Movie Review by EDF
Starring: Janis Joplin, The Grateful Dead, Janis Joplin & The Full Tilt Boogie Band, The Band
Director: Bob Smeaton
For years, Woodstock was known as the mother of all festivals. The summer of 1969 brought together the biggest names in music that would participate in what resulted in the biggest music festival ever. Since then other festivals have cropped up all over the place but none have been as unique as those three eventful days. The following year, three promoters came up with a unique idea and that was to get the top artists to travel by train across Canada and perform live at various venues, a kind of the mountain going to Mohammed. So with the likes of The Grateful Dead, The Band, Buddy Guy, Janis Joplin and The Flying Burrito Brothers in tow, it was all aboard for what would be a once in a lifetime experience for all those involved.
As with all best laid plans, not everything went according to plan. From the outset, there was a small group of people who demonstrated that the ticket prices were too high. Then the first date in Toronto nearly turned into a disaster when a mob of fans tried to get into the concert for free. To calm the situation down, The Grateful Dead agreed to perform for free in a nearby park thus drawing the non-ticket holders away from the main concert.
The rest of the trip is a revelation whereby the opportunity to continue making music while on the move with like minded musicians is an event that will never ever be replicated. As they are all sharing this trip together, it is amazing that even those that can be called a genius never try to take over the jam sessions. This has been called the longest Rock N’ Roll party ever and we are not too surprised that most of the musicians hardly got any sleep. Even when the booze ran out, a quick stop at Saskatoon solved that problem, as there just happened to be a liquor store right by the station. Of course they bought everything in the store and continued drunkenly towards Winnipeg.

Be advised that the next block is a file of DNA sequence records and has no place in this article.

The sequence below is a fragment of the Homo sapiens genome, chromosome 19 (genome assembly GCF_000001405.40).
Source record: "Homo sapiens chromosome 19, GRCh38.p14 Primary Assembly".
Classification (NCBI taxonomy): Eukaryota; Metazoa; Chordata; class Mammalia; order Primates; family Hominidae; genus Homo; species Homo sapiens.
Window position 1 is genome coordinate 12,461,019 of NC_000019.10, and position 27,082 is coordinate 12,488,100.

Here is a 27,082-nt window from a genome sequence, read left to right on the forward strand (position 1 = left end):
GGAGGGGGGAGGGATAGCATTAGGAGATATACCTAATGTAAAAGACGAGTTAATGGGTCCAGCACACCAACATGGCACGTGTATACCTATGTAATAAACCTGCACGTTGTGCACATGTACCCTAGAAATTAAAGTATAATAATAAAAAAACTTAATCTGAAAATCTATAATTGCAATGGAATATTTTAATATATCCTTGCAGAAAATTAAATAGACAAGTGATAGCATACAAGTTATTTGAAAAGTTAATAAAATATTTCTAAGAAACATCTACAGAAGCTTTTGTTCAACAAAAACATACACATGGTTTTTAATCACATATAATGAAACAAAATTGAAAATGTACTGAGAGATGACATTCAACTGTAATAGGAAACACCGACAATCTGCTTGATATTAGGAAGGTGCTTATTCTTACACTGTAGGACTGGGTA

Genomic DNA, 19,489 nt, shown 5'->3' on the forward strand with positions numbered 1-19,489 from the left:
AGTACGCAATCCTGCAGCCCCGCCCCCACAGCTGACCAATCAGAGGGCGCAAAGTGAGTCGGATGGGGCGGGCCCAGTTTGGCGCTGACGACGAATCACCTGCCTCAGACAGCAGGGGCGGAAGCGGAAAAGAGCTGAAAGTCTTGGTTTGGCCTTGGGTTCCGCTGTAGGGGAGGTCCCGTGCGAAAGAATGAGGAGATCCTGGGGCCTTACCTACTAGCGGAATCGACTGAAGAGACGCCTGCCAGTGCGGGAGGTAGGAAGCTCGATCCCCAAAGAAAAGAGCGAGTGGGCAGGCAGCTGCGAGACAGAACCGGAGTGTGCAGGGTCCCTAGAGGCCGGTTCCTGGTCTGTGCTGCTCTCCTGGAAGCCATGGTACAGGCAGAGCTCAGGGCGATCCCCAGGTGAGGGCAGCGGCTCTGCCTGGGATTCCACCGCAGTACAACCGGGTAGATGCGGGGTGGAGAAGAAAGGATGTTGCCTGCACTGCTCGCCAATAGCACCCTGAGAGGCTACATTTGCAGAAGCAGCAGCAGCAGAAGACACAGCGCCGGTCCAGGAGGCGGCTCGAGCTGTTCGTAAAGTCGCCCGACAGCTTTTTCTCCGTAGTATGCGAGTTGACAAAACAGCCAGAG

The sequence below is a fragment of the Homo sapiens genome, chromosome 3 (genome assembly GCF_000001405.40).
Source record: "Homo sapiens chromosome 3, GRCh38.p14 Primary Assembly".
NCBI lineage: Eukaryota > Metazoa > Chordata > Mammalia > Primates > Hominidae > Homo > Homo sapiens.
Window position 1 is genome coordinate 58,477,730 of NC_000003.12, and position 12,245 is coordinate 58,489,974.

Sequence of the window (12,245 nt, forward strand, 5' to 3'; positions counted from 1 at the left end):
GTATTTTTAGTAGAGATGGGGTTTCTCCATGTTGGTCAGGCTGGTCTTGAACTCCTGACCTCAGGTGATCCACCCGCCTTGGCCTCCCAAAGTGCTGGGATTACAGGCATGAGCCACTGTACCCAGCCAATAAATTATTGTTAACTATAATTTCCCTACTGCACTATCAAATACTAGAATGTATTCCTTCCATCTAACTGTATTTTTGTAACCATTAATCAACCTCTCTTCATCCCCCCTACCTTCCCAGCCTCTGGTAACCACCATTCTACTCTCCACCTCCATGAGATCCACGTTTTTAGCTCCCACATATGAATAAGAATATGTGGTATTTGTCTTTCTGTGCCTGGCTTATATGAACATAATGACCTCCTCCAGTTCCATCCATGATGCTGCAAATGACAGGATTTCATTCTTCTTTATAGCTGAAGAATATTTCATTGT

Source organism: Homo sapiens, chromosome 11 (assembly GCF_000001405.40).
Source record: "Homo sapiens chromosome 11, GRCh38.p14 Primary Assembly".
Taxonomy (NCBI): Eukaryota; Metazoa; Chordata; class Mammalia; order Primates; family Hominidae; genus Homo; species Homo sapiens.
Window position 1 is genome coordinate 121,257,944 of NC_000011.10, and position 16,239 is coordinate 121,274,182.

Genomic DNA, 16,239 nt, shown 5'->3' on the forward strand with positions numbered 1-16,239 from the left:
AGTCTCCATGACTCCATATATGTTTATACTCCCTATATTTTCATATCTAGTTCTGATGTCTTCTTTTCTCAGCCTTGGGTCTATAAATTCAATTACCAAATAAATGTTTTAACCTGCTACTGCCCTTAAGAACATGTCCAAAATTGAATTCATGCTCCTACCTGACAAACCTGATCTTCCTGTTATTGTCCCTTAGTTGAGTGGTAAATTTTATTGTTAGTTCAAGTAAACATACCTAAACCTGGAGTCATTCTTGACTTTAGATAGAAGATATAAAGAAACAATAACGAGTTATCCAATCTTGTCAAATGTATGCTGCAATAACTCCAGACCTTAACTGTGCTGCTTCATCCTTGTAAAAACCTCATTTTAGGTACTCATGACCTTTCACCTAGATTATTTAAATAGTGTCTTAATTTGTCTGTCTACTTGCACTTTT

Of course we must not forget the music on and off the train. The performances are nothing short of outstanding and even some of the drunken sessions are enjoyable to watch. The main highlight is an emotionally charged live performance from Janis Joplin who not gives her soul on stage; she gives her life away with each song. No other female singer has even come close since and it is a shame that she died a couple of months later. The only complaint that I have about this documentary is that it is too short at 90 minutes. Even when the movie finishes, you just don’t want the party to end.